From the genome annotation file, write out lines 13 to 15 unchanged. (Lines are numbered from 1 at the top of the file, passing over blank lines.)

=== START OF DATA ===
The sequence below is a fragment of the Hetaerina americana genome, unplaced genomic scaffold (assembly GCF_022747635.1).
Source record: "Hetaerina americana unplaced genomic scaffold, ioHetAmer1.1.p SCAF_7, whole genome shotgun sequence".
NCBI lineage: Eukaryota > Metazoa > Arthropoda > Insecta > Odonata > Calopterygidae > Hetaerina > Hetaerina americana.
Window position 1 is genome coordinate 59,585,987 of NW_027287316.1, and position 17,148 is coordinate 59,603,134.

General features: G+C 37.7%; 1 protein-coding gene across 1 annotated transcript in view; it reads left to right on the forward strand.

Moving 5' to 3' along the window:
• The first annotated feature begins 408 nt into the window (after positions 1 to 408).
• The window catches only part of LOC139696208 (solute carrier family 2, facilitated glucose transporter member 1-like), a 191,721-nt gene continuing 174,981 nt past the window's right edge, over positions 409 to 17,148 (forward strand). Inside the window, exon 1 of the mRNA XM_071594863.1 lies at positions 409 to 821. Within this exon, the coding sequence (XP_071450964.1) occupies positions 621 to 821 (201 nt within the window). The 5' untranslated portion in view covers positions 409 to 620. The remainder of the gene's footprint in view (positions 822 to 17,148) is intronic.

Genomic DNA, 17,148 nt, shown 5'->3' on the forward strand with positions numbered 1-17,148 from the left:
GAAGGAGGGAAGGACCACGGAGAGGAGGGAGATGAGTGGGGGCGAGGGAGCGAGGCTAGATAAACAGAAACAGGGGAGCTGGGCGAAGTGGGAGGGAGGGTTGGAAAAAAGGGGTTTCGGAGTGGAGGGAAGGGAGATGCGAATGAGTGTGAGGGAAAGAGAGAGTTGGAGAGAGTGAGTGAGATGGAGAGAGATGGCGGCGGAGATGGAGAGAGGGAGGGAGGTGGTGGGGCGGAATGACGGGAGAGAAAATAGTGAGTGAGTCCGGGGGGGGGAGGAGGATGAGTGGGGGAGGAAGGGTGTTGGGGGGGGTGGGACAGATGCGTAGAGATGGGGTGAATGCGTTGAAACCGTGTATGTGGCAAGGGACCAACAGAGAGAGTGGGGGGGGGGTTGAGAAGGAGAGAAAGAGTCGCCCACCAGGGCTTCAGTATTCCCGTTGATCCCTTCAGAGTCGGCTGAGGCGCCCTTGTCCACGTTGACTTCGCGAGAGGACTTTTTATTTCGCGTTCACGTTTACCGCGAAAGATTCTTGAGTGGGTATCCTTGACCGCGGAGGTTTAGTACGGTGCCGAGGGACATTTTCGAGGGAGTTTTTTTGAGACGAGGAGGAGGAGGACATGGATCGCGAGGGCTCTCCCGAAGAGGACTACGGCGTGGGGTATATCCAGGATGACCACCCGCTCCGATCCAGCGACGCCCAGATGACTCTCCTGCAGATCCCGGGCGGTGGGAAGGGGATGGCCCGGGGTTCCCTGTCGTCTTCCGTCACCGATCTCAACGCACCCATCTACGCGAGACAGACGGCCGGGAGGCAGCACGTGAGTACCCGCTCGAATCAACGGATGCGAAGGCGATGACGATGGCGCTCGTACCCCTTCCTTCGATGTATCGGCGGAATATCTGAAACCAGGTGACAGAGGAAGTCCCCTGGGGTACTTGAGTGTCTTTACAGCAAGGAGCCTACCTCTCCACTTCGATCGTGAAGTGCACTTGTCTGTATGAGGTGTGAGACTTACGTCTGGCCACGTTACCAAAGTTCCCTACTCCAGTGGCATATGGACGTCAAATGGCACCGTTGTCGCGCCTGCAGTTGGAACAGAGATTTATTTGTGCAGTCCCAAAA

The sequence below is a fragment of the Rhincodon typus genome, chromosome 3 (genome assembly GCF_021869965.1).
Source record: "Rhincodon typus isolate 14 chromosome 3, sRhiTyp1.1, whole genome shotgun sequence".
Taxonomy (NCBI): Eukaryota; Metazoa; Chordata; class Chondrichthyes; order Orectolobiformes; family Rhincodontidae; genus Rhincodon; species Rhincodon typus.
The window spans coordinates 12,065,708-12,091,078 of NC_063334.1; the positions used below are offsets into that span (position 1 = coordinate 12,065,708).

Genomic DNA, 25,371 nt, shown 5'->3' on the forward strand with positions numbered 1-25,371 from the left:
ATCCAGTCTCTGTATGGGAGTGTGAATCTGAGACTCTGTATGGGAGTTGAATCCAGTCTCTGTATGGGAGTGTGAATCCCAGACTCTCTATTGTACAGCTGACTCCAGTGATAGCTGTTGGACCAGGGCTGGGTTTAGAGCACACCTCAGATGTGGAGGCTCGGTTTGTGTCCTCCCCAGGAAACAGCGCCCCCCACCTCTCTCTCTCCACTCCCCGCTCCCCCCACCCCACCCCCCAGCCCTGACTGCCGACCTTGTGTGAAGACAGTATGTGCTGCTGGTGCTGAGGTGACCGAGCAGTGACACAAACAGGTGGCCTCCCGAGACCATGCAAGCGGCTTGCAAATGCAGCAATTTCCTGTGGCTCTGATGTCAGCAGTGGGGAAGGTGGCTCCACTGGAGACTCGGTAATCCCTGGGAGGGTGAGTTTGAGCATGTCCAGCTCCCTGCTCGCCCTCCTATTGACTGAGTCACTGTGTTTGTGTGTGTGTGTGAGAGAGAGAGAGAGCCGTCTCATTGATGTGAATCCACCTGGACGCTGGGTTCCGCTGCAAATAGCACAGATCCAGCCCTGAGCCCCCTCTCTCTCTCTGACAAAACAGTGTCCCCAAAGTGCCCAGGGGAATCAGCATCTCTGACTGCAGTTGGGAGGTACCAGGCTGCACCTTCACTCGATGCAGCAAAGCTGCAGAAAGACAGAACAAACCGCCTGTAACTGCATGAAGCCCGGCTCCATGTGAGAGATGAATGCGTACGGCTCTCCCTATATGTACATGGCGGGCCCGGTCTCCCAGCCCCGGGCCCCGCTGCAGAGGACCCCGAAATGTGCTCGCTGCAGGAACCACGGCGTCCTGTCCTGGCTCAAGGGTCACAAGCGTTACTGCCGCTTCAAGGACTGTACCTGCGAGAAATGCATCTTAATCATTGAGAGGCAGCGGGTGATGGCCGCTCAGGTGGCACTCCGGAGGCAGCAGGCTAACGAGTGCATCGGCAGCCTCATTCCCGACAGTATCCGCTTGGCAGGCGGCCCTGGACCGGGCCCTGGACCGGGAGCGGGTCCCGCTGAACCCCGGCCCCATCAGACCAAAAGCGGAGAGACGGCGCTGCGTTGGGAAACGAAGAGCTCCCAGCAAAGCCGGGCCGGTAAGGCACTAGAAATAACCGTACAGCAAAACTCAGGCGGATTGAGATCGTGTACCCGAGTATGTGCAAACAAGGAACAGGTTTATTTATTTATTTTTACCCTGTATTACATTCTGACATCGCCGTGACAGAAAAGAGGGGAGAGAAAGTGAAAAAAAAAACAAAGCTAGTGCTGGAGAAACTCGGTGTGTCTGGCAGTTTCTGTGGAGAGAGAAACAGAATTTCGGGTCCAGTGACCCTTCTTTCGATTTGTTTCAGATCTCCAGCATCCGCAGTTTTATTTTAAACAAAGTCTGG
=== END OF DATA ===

Taxonomy (NCBI): Eukaryota; Metazoa; Chordata; class Chondrichthyes; order Orectolobiformes; family Rhincodontidae; genus Rhincodon; species Rhincodon typus.
The window spans coordinates 12,065,708-12,091,078 of NC_063334.1; the positions used below are offsets into that span (position 1 = coordinate 12,065,708).

Genomic DNA, 25,371 nt, shown 5'->3' on the forward strand with positions numbered 1-25,371 from the left: